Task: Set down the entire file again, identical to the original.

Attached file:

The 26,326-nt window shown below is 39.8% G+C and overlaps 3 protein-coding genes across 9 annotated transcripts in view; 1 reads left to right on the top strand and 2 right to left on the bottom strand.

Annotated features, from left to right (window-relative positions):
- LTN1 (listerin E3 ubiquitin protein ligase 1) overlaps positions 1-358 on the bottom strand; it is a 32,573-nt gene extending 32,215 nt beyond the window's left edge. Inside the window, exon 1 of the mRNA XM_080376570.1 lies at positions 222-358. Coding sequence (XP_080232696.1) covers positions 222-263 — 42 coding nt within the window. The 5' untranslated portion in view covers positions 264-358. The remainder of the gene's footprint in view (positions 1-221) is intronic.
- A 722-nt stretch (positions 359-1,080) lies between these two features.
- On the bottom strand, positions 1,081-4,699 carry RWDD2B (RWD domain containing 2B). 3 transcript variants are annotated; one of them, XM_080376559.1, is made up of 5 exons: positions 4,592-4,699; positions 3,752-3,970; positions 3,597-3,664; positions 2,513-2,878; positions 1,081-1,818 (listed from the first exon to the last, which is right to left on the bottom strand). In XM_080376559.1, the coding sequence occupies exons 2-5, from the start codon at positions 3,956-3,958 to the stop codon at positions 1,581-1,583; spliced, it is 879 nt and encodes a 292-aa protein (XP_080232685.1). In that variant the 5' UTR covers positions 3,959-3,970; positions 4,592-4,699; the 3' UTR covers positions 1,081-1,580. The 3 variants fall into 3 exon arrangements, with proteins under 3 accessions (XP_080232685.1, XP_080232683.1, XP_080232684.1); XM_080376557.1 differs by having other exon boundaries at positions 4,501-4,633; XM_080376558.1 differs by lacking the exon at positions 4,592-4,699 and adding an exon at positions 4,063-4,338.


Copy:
The 26,326-nt window shown below is 39.8% G+C and overlaps 3 protein-coding genes across 9 annotated transcripts in view; 1 reads left to right on the top strand and 2 right to left on the bottom strand.

Annotated features, from left to right (window-relative positions):
- LTN1 (listerin E3 ubiquitin protein ligase 1) overlaps positions 1-358 on the bottom strand; it is a 32,573-nt gene extending 32,215 nt beyond the window's left edge. Inside the window, exon 1 of the mRNA XM_080376570.1 lies at positions 222-358. Coding sequence (XP_080232696.1) covers positions 222-263 — 42 coding nt within the window. The 5' untranslated portion in view covers positions 264-358. The remainder of the gene's footprint in view (positions 1-221) is intronic.
- A 722-nt stretch (positions 359-1,080) lies between these two features.
- On the bottom strand, positions 1,081-4,699 carry RWDD2B (RWD domain containing 2B). 3 transcript variants are annotated; one of them, XM_080376559.1, is made up of 5 exons: positions 4,592-4,699; positions 3,752-3,970; positions 3,597-3,664; positions 2,513-2,878; positions 1,081-1,818 (listed from the first exon to the last, which is right to left on the bottom strand). In XM_080376559.1, the coding sequence occupies exons 2-5, from the start codon at positions 3,956-3,958 to the stop codon at positions 1,581-1,583; spliced, it is 879 nt and encodes a 292-aa protein (XP_080232685.1). In that variant the 5' UTR covers positions 3,959-3,970; positions 4,592-4,699; the 3' UTR covers positions 1,081-1,580. The 3 variants fall into 3 exon arrangements, with proteins under 3 accessions (XP_080232685.1, XP_080232683.1, XP_080232684.1); XM_080376557.1 differs by having other exon boundaries at positions 4,501-4,633; XM_080376558.1 differs by lacking the exon at positions 4,592-4,699 and adding an exon at positions 4,063-4,338.